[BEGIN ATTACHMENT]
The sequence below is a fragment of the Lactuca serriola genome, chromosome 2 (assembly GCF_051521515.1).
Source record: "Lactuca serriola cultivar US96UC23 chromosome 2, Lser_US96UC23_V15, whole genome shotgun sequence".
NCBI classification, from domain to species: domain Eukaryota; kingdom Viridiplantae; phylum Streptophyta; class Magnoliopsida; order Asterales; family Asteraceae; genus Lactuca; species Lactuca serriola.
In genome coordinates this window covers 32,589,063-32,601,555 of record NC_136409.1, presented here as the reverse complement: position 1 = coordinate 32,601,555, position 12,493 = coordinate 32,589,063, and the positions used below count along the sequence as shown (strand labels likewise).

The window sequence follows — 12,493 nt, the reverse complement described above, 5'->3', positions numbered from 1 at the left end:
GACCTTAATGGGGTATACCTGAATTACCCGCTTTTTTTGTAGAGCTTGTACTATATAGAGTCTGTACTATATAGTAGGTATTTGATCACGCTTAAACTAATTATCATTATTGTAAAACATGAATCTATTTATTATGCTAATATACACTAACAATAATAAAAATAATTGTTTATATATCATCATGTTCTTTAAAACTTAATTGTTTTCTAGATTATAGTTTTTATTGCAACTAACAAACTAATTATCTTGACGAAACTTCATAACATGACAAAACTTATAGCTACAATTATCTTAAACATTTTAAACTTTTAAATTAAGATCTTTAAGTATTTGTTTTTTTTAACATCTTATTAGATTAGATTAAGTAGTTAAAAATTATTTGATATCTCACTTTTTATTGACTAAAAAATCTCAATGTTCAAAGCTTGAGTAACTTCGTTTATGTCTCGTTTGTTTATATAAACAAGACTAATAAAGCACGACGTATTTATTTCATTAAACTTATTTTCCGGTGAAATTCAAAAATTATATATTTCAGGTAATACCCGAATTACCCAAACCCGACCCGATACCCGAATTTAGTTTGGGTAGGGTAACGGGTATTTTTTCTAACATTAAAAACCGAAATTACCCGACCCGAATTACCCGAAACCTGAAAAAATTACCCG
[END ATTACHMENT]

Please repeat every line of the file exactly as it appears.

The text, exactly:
The sequence below is a fragment of the Lactuca serriola genome, chromosome 2 (assembly GCF_051521515.1).
Source record: "Lactuca serriola cultivar US96UC23 chromosome 2, Lser_US96UC23_V15, whole genome shotgun sequence".
NCBI classification, from domain to species: domain Eukaryota; kingdom Viridiplantae; phylum Streptophyta; class Magnoliopsida; order Asterales; family Asteraceae; genus Lactuca; species Lactuca serriola.
In genome coordinates this window covers 32,589,063-32,601,555 of record NC_136409.1, presented here as the reverse complement: position 1 = coordinate 32,601,555, position 12,493 = coordinate 32,589,063, and the positions used below count along the sequence as shown (strand labels likewise).

The window sequence follows — 12,493 nt, the reverse complement described above, 5'->3', positions numbered from 1 at the left end:
GACCTTAATGGGGTATACCTGAATTACCCGCTTTTTTTGTAGAGCTTGTACTATATAGAGTCTGTACTATATAGTAGGTATTTGATCACGCTTAAACTAATTATCATTATTGTAAAACATGAATCTATTTATTATGCTAATATACACTAACAATAATAAAAATAATTGTTTATATATCATCATGTTCTTTAAAACTTAATTGTTTTCTAGATTATAGTTTTTATTGCAACTAACAAACTAATTATCTTGACGAAACTTCATAACATGACAAAACTTATAGCTACAATTATCTTAAACATTTTAAACTTTTAAATTAAGATCTTTAAGTATTTGTTTTTTTTAACATCTTATTAGATTAGATTAAGTAGTTAAAAATTATTTGATATCTCACTTTTTATTGACTAAAAAATCTCAATGTTCAAAGCTTGAGTAACTTCGTTTATGTCTCGTTTGTTTATATAAACAAGACTAATAAAGCACGACGTATTTATTTCATTAAACTTATTTTCCGGTGAAATTCAAAAATTATATATTTCAGGTAATACCCGAATTACCCAAACCCGACCCGATACCCGAATTTAGTTTGGGTAGGGTAACGGGTATTTTTTCTAACATTAAAAACCGAAATTACCCGACCCGAATTACCCGAAACCTGAAAAAATTACCCG